What does a ninja warrior look like in 2016? For starters, he’s probably not wearing an all-black jumpsuit and swinging nunchucks.

Instead, he might look like 33-year-old Isaac Caldiero, a seemingly ordinary dude with lean muscles and a rock climber’s mangy flow. Before season seven of NBC’s “American Ninja Warrior” last September, Caldiero was living in a 1978 RV and traveling the country with his girlfriend, each working just enough hours to support their shared passion for rock climbing and Caldiero’s “ANW” training.

“I like saying that I got my PhD in rock climbing,” Caldiero said in an interview with Outside Magazine. At the season finale, Caldiero added another accolade to his resume: first competitor to win “ANW,” taking home the one million-dollar prize that has eluded ninja warriors since the show’s premiere in 2009.

Since “ANW” began in Los Angeles seven years ago, the four-stage obstacle competition proved impossible to complete until this year. The show, originally created as a spin-off of Japan’s “Sasuke,” is a TV series that challenges competitors to complete a series of highly technical obstacle courses. Each stage increases in difficulty from the one before — “Jumping Spider,” “Floating Boards,” “Psycho Chainsaw” and “Cliffhanger” are just a few of the obstacles the contestants have to maneuver. “Mount Midoriyama,” a rope climb stretching six stories tall, is the pinnacle stage of “Sasuke,” though very few competitors even make it past stage one. Originally, the top ten “ANW” competitors would fly to Japan to attempt to summit the final climb, but in season four of the series, an identical course and rope tower was built in Las Vegas.

Though the competition has shifted entirely to the U.S., becoming a primetime summer fixture on NBC, there have been several international competitions between ninja warriors. At the season five finale, NBC declared a competition between the U.S. and Japan, pairing five all-stars from “ANW” with five from “Sasuke.” The rules of the competition were simple: each team would take turns sending members onto the obstacle stages (called “matches”), with the goal of winning three out of five matches on each stage, earning points for the team. As the stages progressed, more points were earned — one point was awarded for stage one, two for stage two, etc. If there was a tie, both teams would nominate one contestant to race up Mount Midoriyama, the fourth and final stage of the competition.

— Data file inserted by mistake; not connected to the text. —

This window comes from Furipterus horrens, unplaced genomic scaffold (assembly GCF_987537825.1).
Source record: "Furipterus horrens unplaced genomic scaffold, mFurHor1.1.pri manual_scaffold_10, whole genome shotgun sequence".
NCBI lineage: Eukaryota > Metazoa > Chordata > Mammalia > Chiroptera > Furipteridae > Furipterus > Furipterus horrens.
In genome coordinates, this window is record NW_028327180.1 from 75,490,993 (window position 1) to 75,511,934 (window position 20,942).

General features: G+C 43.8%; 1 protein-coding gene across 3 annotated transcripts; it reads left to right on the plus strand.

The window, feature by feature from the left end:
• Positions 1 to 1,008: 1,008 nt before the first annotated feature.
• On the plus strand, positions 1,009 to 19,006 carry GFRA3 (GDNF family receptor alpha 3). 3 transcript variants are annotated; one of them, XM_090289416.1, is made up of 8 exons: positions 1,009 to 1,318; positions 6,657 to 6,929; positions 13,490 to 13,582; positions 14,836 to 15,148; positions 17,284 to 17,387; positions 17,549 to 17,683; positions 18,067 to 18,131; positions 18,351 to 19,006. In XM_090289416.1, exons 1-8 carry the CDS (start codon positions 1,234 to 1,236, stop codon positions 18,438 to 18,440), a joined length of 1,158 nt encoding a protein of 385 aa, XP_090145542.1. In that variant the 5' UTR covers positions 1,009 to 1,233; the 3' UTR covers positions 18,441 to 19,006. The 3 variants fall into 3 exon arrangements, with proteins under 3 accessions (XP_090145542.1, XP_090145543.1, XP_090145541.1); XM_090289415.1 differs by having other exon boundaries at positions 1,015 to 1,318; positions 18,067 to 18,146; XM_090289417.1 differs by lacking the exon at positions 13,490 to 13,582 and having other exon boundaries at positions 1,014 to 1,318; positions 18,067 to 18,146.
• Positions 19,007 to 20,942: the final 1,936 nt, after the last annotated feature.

In the U.S. versus Japan competition, no tiebreaker was necessary: the U.S. won easily, earning six points to Japan’s zero. In 2014, however, a new team was introduced to the international competition — Team Europe — raising the stakes in the premiere of “U.S.A. v. The World.” History was made in this competition, as Team U.S.A. and Team Europe were tied at stage three and had to continue to the tiebreaker round on Mount Midoriyama. In an epic race to the top of the tower, French rock climber Sean McColl beat Travis “Tennessee Trader” Rosen by just three-tenths of a second, winning the World Championship title for Team Europe.

On Jan. 31, U.S. paired off again against teams from Japan and Europe, but this time the ninja forces were in our favor. Competing for the U.S. were Kevin Bull, Drew Drechsel, Ian Dory and Caldiero, still fresh from his “ANW” victory last September. Geoff Britten, who finished runner-up to Caldiero, had to drop out because of a sudden fever, leaving experienced ninja Joe Moravsky to take his place. Caldiero pushed the Americans to victory by winning the third stage, completing the upper-body intensive course in a jaw-dropping time of 4:28.84, which crushed former champion Sean McColl’s time of 5:42.25 and Team Japan’s 6:29.38. The final team tallies were U.S. with 10 points, Europe with eight points and Japan with zero.

Caldiero was all smiles after his victory stage — and rightly so. Not only is he the first contestant ever to conquer “American Ninja Warrior”; he’s also the first American to conquer the world. Folks around the world have a few questions for this ninja warrior — mainly, how can mere mortals do the crazy stunts he does?

For Caldiero, rock climbing might be the key. “With climbing you’re building all these stabilizer muscles in carrying awkward bags on the hike to the crag,” Caldiero told Outside. “Then there’s the mental aspect of it too — you’re doing death defying stuff. That’s similar to (‘American Ninja Warrior’) — it’s one-shot, one-kill. You hit the water and that’s it.”  

Whether they’re champion rock climbers, Olympic gymnasts or ex-military veterans, ninja warriors worldwide have one thing in common: they’re not to be underestimated. 

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